After a strong two-season run in Houston, right-hander Charlie Morton entered free agency last winter as one of the best starters available. Interest in Morton was widespread, thanks in part to the Astros’ decision not to issue him a qualifying offer, though age (35) prevented him from reeling in a long-term deal. Morton ultimately accepted a two-year, $30MM offer from the Rays in December. Six months later, it’s looking like one of the steals of the offseason.
Facing the Athletics on Monday, Morton turned in his second consecutive seven-inning shutout and fourth straight quality start. During that four-appearance, 27-inning rampage, Morton yielded a mere three earned runs on 14 hits and posted 31 strikeouts against four walks. The Rays won all of those games, giving them a 10-4 record when Morton has taken the ball this season. Thanks in part to low-budget Tampa Bay’s decision to splurge (by its standards) on Morton, its sporting one of the American League’s leading records at 41-26
While Morton’s recent production has no doubt boosted his numbers, he has been consistently good all season. Morton’s ERA hasn’t risen any higher than 3.60, where it sat after his initial start of the season, and now rests at a microscopic 2.10. He trails only the Twins’ Jake Odorizzi among AL starters in that category, and most of his other production also ranks near the very top of his league. Take a look…
- FIP: 2.67 (second)
- WAR: 2.6 (fourth)
- xFIP: 3.33 (fourth)
- Weighted on-base average against: .254 (fifth)
- Strikeouts per nine: 10.84 (seventh)
- Expected weighted on-base average against: .271 (seventh)
- Innings: 81 1/3 (15th)
The least impressive figure there is Morton’s innings total, though it still represents a step forward for someone who has long battled durability issues. Morton has never thrown 175 innings in a season, but he’s on pace for almost 200 this year.
We can’t necessarily call this a late-career renaissance because, with all due respect to Morton, his time in the majors wasn’t rife with great moments before he got to Houston. However, a significant rise in Morton’s fastball velocity in 2016 with the Phillies was likely the beginning of his awakening. Unfortunately for Morton and the Phillies, a hamstring tear late that April brought a quick conclusion to his season and, for all intents and purposes, an end to his short run in Philly. He headed to the Astros the next season, which began a 313 1/2-inning stretch of 3.36 ERA/3.53 FIP pitching, and helped the team to a World Series title in 2017.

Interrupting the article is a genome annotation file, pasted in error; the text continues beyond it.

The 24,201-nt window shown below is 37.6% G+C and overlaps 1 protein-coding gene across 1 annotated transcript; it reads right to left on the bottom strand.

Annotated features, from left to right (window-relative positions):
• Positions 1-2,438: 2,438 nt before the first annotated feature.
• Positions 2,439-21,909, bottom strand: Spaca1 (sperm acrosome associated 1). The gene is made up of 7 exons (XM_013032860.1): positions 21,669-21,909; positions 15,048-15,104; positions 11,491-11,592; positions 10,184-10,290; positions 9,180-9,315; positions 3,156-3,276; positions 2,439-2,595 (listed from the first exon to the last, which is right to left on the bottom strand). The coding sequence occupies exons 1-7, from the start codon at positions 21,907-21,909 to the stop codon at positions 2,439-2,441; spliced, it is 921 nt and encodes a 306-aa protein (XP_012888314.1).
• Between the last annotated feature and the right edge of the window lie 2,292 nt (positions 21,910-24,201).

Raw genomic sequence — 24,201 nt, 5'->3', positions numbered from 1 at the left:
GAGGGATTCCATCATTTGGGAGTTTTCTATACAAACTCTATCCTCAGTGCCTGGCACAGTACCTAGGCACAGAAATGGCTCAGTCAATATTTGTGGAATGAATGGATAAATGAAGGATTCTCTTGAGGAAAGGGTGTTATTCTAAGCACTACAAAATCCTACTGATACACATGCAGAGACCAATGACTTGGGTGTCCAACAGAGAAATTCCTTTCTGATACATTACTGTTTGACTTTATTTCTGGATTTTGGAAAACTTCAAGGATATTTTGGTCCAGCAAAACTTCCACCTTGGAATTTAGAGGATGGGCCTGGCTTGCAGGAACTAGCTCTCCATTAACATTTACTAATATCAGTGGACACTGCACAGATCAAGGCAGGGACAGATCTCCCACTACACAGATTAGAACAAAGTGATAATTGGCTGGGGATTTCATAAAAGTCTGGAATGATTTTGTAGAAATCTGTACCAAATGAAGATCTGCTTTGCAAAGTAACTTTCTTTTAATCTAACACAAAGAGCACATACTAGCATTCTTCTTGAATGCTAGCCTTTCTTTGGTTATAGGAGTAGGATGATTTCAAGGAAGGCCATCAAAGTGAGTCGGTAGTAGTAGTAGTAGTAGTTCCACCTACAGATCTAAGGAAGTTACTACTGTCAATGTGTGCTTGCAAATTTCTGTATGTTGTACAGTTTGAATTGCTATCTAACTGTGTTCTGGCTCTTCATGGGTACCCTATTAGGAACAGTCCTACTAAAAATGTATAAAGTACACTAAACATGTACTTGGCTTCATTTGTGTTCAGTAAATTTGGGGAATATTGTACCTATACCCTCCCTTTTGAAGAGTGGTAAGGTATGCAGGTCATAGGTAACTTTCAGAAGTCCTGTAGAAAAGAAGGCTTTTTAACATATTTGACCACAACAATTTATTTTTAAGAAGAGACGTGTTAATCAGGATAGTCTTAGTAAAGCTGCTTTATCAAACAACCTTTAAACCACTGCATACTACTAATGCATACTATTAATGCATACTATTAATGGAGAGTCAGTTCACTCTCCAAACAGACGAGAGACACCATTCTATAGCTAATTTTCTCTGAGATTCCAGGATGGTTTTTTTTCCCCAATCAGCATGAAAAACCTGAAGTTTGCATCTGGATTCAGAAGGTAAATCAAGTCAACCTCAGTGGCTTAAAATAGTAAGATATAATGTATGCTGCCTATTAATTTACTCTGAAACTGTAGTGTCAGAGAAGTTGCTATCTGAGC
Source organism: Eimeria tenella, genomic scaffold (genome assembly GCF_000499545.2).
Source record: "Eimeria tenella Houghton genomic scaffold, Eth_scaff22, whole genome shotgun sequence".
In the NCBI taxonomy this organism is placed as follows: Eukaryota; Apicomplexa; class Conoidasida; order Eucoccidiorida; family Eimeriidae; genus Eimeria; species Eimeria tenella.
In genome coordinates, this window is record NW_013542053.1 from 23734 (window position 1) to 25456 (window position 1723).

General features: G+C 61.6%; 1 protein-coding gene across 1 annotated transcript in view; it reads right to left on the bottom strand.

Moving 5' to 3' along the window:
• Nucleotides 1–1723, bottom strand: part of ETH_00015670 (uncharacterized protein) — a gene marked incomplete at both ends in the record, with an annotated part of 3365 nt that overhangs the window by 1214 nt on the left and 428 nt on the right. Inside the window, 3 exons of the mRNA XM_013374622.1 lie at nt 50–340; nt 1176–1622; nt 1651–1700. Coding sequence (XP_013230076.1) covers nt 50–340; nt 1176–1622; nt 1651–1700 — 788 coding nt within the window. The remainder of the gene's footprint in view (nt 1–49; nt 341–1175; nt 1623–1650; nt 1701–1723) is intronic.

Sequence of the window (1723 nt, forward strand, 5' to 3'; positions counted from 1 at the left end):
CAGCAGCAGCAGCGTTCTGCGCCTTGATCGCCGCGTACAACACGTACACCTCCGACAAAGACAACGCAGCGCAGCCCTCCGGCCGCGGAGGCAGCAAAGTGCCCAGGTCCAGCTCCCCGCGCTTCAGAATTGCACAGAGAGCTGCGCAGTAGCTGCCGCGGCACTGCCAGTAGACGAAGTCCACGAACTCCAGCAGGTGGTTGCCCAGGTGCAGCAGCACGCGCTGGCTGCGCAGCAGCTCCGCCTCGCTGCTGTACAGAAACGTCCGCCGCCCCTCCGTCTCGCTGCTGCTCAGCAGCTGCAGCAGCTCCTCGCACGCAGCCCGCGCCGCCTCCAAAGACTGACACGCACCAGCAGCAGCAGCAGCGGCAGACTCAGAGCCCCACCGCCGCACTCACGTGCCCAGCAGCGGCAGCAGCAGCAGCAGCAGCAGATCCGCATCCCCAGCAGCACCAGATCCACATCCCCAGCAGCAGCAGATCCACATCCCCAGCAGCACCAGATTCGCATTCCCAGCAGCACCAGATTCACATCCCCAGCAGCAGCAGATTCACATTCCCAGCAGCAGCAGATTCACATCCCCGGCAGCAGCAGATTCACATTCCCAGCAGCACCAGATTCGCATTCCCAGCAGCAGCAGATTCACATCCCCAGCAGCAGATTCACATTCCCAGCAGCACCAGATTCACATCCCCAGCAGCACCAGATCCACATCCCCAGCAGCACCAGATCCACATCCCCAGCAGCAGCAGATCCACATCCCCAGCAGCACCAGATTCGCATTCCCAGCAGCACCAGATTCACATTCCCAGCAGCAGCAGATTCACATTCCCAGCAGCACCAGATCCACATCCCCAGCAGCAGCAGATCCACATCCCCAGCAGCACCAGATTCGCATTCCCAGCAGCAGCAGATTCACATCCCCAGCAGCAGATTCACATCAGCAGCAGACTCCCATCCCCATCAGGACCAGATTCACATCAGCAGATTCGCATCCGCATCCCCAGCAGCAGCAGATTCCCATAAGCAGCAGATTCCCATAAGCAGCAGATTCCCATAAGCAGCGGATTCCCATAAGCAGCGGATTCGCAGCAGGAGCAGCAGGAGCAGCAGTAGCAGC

It was somewhat of a surprise that Houston didn’t make more of an effort to retain Morton after last season, but the Rays have been the beneficiaries of the Astros’ choice. The Rays have gotten a different pitcher than the Astros’ version of Morton, not just in terms of results.
The hard-throwing Morton’s main pitch in 2018 was his four-seam fastball, which he threw at a 31.1 percent rate, according to Statcast. He complemented it with a curveball (29.3 percent), a sinker (27.1), a splitter (6.3) and a cutter (6.3). Now, he’s throwing his curve (36 percent) significantly more than any other pitch, with his sinker (24.2), four-seamer (23.5), cutter (11.8) and splitter (4.4) checking in as his secondary offerings. Morton has lost some velocity since last year, which could at least partially explain his change in approach. At the same time, though, if your curve’s as dominant as his, why not throw it as much as possible? The pitch ranks in the league’s 94th percentile as far as spin rate goes, per Statcast, and hitters have mustered a putrid .142/.170 wOBA/xwOBA against it. According to FanGraphs’ pitch values, it’s the premier curve in the AL.
If Morton continues to use his curve this effectively, he may end up in serious contention for the AL Cy Young just one year after fellow Ray Blake Snell won it. In the event Morton wins the award, he and Snell would become the first AL teammates to take home the honor in back-to-back seasons since the Indians’ CC Sabathia and Cliff Lee accomplished the feat in 2007-08. Even better for the Rays, Morton, Snell, Tyler Glasnow (if he returns from the injured list) and opener Ryne Stanek could make for a dominant postseason rotation should the team team clinch a playoff spot.
Photo courtesy of USA Today Sports Images.